Sunday, May 29, 2011
In the West, Hello Kitty products are mainly aimed at pre-adolescent female consumers, but in Thailand everyone adores this Japanese cat. Here secretaries carry pink handbags printed with images of this white feline, middle-aged ladies wear crystal jewelry in the shape of its iconic face, and fifty year old men driving taxis have big decals of Hello Kitty plastered on the back windows of their cabs.
Posted by Dale at 7:54 PM
Thursday, May 26, 2011
Blackbirds have long been a symbol of remembrance, sorrow and mystery, and they're sometimes associated with all things evil. These enigmatic creatures often appear in classic literature and of course, there are several songs that allude to them, including a well-known Beatles song and the jazz standard, "Bye, Bye Blackbird". I asked the driver of this taxi about his black feathered friend and he explained to me how it helps him to conjure up cold hard cash.
Posted by Dale at 11:38 PM
Sunday, May 15, 2011
Stickers of Che Guevara, the Argentine revolutionary, are commonly found in Bangkok taxis. This stylized portrait of him has, of course, become a universal symbol of rebellion. For Bangkok cabbies, his image represents the promise of economic and political reform. In a country like Thailand where there's a huge gap between social classes and where there have been major uprisings in recent times, it's not surprising that Che is a hero here.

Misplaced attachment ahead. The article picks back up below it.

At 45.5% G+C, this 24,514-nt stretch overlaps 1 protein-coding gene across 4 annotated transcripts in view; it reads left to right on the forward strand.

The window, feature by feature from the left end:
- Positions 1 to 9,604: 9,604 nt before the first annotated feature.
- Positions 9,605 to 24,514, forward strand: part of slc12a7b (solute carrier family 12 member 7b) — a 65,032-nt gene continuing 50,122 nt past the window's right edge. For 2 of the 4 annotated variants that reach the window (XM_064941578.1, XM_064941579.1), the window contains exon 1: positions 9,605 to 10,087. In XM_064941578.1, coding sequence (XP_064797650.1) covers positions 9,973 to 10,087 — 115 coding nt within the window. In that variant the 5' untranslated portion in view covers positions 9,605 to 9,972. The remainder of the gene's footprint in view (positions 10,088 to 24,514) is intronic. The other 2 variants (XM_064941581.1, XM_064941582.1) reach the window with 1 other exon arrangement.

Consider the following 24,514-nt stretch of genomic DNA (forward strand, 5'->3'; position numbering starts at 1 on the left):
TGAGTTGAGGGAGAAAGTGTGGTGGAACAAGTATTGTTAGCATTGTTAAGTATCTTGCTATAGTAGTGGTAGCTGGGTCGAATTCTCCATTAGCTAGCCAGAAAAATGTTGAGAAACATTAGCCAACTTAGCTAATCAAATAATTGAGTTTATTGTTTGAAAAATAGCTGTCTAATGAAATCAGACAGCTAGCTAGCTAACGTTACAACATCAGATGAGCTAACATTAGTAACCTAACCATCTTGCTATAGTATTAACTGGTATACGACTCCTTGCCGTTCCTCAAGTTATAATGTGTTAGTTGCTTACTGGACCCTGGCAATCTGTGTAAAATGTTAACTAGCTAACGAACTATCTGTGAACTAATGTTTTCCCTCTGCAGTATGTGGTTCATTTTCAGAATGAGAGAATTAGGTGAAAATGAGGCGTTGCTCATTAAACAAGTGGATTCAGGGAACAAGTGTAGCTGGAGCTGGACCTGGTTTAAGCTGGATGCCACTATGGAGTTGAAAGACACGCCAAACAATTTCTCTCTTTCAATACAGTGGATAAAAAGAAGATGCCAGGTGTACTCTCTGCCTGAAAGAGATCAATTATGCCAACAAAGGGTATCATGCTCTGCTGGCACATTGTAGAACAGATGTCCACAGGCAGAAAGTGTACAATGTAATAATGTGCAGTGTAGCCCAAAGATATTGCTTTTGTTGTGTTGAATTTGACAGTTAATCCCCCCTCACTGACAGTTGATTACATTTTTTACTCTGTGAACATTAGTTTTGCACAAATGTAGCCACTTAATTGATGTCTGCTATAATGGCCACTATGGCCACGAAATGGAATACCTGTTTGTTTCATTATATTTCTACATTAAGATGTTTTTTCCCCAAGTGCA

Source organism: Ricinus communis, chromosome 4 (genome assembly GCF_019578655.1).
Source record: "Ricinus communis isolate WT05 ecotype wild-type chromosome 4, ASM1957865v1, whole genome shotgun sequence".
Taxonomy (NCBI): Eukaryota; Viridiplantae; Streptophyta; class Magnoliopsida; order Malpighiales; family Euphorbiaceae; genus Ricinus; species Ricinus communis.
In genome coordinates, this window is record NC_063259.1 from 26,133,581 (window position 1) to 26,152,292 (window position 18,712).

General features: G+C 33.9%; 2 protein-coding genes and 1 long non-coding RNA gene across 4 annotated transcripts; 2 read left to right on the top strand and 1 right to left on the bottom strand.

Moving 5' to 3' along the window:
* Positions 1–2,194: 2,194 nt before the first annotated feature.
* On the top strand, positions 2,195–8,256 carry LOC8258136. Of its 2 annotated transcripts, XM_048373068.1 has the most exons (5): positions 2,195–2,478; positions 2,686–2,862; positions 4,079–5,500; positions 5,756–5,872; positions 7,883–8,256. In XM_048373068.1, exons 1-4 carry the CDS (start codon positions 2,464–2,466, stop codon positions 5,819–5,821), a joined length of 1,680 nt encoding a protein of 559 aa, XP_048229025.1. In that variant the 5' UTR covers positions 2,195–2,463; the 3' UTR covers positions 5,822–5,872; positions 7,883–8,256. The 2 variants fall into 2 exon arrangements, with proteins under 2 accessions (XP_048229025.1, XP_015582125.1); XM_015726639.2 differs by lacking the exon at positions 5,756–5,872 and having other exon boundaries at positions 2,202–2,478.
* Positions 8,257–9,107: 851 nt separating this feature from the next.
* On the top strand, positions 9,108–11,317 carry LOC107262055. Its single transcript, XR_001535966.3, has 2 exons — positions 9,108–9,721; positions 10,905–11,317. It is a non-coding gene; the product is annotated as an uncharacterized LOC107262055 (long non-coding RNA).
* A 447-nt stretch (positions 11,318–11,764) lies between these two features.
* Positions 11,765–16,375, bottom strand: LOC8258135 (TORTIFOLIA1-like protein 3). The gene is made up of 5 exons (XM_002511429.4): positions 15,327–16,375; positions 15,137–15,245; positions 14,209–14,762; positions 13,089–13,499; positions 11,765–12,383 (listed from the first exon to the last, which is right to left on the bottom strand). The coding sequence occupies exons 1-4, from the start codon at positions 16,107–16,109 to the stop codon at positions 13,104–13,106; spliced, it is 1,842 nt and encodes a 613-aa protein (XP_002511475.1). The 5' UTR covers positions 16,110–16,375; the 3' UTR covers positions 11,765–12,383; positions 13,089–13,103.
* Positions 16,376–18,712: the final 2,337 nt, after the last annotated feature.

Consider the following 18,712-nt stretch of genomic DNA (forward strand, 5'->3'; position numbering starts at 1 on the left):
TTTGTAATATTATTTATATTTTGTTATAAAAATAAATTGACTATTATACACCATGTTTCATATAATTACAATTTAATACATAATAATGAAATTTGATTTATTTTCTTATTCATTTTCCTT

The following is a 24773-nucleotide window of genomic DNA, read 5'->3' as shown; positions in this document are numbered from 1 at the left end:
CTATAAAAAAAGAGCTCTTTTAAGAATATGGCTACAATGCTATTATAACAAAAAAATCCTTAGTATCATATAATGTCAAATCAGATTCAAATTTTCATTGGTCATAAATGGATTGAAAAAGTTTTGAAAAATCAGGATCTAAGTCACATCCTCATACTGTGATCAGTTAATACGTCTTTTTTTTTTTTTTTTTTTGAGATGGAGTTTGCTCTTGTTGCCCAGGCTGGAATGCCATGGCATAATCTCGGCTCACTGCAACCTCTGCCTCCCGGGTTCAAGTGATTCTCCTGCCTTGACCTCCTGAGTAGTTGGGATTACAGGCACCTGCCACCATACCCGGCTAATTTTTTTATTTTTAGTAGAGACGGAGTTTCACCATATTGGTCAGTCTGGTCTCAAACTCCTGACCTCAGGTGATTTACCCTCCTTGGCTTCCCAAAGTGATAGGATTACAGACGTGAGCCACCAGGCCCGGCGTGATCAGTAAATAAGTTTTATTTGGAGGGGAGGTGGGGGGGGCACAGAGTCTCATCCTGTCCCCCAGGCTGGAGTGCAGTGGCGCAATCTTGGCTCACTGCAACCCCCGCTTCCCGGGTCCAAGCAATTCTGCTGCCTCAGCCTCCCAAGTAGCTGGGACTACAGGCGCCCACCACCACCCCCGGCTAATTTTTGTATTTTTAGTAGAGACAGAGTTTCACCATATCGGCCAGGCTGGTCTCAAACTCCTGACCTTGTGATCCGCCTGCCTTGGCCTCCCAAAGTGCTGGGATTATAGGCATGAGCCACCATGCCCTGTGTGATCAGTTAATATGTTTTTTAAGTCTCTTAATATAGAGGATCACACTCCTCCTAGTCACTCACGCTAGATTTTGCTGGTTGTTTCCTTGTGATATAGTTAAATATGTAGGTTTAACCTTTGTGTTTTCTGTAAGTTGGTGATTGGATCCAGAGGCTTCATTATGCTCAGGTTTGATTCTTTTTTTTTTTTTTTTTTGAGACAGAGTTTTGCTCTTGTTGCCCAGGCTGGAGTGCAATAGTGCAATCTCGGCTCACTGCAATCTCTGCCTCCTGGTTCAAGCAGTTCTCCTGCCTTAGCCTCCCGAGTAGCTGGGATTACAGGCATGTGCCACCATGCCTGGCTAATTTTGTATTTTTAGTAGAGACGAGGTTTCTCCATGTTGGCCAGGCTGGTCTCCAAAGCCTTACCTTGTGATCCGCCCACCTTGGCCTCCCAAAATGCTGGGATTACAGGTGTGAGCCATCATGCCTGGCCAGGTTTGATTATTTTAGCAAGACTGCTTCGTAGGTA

Posted by Dale at 8:14 PM
Wednesday, May 11, 2011
As if he were a waiter reciting the specials of the day in a restaurant, the driver of this cab listed the various provisions in the small bowls on his dashboard: red curry, stir-fried greens, steamed jasmine rice, and iced tea. Every morning, this taxi driver puts out food in his cab as offerings to the gods that he worships. I asked him if he changes the menu on a daily basis and he told me that he always feeds them the same thing because these are their favorite foods.
Posted by Dale at 8:03 PM
Sunday, May 8, 2011
In addition to idolizing gods that resemble humans and animals, many Thais worship trees, plants, and other entities from the natural world. These animist beliefs have their origin in ancient times, so it's fascinating to see these practices carried on today in the modern day context of taxi cabs. In this particular case, branches from a sacred bodhi tree have been tied together with various strings and cloth that function as blessings. But when I see these bound and twisted branches and consider the possibility that it contains a soul, I can't help but think that it must be in agony.
Posted by Dale at 12:08 PM
Sunday, May 1, 2011
As Thailand becomes more industrialized and as more farmers here utilize mechanized equipment, water buffaloes are becoming a less common sight in Thai rice paddies. But why has this Bangkok taxi driver banned them from his cab? In actuality, he's not literally prohibiting this animal from entering his taxi, although I'm not sure if one would fit in the passenger seat anyway. In this culture, anyone who is considered to be dimwitted is called a buffalo, and so this driver is trying to be funny with his window sticker. But in my opinion, it's unfortunate that this hard-working animal who has been the companion of Thai farmers for centuries has become the butt of a joke. I'm glad that this taxi driver has barred guns and knives from his cab, but I wish that he and anyone else who makes fun of buffaloes, for that matter, would change their attitude.
Posted by Dale at 6:20 PM